David Borden, Executive Director, [email protected], 11/1/02
This week's ruling by the federal Ninth Circuit Court of Appeals, protecting the right of physicians to discuss medical marijuana with their patients, or recommend it to them, was a breath of sanity in a drug war gone mad.
The sensible panel of judges found, simply, that frank and honest conversations between doctors and their patients are important and should not be interfered with by the government. The First amendment does, and must, protect them. And if that seems to pose a conflict with the "war on drugs," as the Clinton and Bush administrations have argued in court, so be it. The Constitution is the law, even when the immediate issue at hand is drugs.
Freedom of speech, of course, does not in general insulate the speaker from culpability if such speech occurs in the process of intentionally committing or furthering a criminal offense. One who shared information, for example, to assist in fraud, would be an accessory. A doctor who knowingly gave patients bad advice would be guilty of professional misconduct, much worse if such advice caused or were likely to cause significant harm. The crime in these cases, however, would not lie in the speech, but in deliberately harming others, the speech merely being the vehicle for carrying that out.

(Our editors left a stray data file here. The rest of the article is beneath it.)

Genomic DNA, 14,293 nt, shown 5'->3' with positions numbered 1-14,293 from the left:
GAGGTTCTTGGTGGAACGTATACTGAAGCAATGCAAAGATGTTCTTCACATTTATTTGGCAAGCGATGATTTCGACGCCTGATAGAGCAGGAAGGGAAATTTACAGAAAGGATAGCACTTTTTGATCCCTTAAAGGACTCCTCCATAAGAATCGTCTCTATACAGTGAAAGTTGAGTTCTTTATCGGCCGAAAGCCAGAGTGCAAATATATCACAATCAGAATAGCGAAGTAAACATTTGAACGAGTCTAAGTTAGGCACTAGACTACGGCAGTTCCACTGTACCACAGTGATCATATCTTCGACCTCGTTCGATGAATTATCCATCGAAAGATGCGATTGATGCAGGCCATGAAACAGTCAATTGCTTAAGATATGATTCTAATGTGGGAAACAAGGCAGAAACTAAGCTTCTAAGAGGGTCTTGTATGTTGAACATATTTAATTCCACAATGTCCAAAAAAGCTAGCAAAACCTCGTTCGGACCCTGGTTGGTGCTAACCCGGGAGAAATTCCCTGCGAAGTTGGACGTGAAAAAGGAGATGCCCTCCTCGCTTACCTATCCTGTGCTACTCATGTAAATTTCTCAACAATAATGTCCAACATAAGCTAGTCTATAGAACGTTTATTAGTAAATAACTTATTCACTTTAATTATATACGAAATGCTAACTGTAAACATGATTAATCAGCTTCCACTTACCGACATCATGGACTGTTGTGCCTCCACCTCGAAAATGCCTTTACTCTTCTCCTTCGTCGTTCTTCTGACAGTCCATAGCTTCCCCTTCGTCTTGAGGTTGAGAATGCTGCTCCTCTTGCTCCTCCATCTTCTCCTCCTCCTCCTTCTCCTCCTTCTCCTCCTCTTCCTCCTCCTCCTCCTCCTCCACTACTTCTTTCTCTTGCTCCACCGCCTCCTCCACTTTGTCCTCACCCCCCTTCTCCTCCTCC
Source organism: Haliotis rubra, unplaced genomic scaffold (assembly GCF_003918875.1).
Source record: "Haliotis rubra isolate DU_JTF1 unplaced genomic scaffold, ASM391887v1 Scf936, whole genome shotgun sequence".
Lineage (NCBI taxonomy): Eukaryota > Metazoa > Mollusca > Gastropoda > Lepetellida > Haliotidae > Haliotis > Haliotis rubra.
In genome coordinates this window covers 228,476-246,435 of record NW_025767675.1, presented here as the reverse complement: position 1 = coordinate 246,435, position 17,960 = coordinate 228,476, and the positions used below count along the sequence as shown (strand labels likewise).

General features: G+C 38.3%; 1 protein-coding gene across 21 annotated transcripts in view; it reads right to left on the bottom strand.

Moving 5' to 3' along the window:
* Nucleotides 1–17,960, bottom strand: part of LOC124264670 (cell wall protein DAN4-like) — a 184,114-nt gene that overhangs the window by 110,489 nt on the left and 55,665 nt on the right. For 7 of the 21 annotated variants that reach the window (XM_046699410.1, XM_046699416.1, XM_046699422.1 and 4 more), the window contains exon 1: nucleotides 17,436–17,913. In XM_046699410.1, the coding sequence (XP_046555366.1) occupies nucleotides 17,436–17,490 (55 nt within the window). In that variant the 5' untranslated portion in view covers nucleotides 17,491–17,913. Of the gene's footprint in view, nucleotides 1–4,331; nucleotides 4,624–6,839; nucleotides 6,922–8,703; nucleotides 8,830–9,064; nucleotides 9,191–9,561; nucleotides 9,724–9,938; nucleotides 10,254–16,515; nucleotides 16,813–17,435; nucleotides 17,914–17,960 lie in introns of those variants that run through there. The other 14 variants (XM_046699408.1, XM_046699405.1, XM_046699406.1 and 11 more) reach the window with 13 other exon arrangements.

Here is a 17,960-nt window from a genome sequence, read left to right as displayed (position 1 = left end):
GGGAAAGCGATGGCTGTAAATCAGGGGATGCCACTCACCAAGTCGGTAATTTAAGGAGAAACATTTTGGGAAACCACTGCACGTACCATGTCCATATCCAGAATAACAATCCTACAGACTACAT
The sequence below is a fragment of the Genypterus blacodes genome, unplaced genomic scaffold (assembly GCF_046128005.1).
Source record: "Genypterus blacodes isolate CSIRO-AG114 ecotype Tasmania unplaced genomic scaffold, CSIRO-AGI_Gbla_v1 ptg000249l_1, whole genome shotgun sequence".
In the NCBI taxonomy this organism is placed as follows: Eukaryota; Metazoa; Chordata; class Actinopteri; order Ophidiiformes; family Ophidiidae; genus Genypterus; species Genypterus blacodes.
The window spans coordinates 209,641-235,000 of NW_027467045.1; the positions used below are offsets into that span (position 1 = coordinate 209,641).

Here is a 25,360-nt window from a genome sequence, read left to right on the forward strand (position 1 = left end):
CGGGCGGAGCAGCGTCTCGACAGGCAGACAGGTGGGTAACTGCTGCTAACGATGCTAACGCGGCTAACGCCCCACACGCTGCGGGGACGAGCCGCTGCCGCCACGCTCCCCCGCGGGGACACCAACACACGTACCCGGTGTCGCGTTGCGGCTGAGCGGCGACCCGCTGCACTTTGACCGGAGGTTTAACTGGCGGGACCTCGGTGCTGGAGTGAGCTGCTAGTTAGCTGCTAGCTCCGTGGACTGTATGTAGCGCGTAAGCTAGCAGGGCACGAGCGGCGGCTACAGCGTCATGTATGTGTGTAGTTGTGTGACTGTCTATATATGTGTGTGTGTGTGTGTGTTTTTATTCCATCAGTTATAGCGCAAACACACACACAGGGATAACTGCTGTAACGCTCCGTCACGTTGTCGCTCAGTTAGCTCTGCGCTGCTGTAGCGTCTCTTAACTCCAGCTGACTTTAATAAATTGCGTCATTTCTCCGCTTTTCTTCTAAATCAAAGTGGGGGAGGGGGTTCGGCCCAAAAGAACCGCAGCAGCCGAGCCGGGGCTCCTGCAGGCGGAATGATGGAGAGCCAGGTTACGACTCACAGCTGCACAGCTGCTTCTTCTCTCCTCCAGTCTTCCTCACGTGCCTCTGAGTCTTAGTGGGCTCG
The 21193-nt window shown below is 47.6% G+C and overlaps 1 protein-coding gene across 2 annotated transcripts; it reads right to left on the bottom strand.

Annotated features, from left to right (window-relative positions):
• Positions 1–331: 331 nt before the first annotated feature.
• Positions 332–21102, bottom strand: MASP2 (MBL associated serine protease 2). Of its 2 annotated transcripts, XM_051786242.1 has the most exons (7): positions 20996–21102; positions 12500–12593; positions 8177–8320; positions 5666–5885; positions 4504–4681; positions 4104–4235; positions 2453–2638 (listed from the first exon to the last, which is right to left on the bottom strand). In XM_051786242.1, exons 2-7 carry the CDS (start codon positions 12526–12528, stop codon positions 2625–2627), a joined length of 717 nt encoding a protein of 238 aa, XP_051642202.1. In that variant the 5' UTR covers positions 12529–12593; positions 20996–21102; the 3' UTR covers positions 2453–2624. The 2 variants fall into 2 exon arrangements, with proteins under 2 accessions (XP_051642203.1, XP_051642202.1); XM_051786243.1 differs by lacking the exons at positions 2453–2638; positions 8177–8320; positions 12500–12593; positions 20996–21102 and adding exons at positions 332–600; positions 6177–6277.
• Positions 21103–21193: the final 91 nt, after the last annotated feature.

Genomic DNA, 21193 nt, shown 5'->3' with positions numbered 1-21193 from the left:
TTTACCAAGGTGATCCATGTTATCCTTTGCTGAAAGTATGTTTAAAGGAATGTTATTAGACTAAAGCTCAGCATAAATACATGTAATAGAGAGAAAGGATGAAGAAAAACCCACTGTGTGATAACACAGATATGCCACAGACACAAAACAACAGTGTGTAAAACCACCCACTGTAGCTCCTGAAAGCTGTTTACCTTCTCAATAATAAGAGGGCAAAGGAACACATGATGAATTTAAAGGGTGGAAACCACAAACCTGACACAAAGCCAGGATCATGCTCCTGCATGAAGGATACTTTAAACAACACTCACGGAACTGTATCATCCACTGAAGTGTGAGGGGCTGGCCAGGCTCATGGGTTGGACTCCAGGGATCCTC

But somehow medical marijuana recommendations don't fit into that model. The drug czar's protestations notwithstanding, marijuana has sufficient recognition and acceptance as a medicine, that a significant number of physicians, in their sincere and informed opinion, see fit to recommend its use to some of their patients for medical purposes. Recommending it for at least certain medical purposes is not regarded by the profession as a whole as malpractice -- and the fact that the patients have to violate federal law in order to obtain and use their medical marijuana has no relevance to that. Doctors are there to practice medicine, not wage the drug war.
So implicit in the ruling, perhaps, is a recognition of the supremacy of natural rights over government legislation. People have the right to seek treatment for their maladies, and in whatever manner they most see fit. Laws against it notwithstanding, medical marijuana is intrinsically not a criminal matter, and at this boundary, at least, a court had to validate that, if indirectly.
At least that is how I read the space between the lines in the Conant v. Walters case. Though oppression waxes strong, still the truth of natural human rights shines through and cancels the corrupt laws of the drug war.